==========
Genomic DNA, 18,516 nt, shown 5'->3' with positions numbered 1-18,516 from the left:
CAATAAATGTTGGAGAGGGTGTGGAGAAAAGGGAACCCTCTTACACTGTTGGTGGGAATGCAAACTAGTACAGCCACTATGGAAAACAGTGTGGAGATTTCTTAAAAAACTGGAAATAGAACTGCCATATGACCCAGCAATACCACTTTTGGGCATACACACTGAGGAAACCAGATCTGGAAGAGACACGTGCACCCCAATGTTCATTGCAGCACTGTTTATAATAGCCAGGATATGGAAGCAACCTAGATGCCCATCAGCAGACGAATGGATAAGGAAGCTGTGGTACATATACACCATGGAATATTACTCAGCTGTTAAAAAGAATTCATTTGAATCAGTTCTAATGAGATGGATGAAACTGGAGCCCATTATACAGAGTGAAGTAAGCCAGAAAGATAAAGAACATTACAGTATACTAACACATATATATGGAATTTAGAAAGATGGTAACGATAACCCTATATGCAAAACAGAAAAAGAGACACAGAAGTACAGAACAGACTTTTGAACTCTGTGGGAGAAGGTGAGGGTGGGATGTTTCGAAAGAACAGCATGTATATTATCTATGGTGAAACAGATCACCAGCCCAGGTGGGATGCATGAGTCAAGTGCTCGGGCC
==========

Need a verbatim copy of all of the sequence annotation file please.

Genomic DNA, 18,516 nt, shown 5'->3' with positions numbered 1-18,516 from the left:
CAATAAATGTTGGAGAGGGTGTGGAGAAAAGGGAACCCTCTTACACTGTTGGTGGGAATGCAAACTAGTACAGCCACTATGGAAAACAGTGTGGAGATTTCTTAAAAAACTGGAAATAGAACTGCCATATGACCCAGCAATACCACTTTTGGGCATACACACTGAGGAAACCAGATCTGGAAGAGACACGTGCACCCCAATGTTCATTGCAGCACTGTTTATAATAGCCAGGATATGGAAGCAACCTAGATGCCCATCAGCAGACGAATGGATAAGGAAGCTGTGGTACATATACACCATGGAATATTACTCAGCTGTTAAAAAGAATTCATTTGAATCAGTTCTAATGAGATGGATGAAACTGGAGCCCATTATACAGAGTGAAGTAAGCCAGAAAGATAAAGAACATTACAGTATACTAACACATATATATGGAATTTAGAAAGATGGTAACGATAACCCTATATGCAAAACAGAAAAAGAGACACAGAAGTACAGAACAGACTTTTGAACTCTGTGGGAGAAGGTGAGGGTGGGATGTTTCGAAAGAACAGCATGTATATTATCTATGGTGAAACAGATCACCAGCCCAGGTGGGATGCATGAGTCAAGTGCTCGGGCC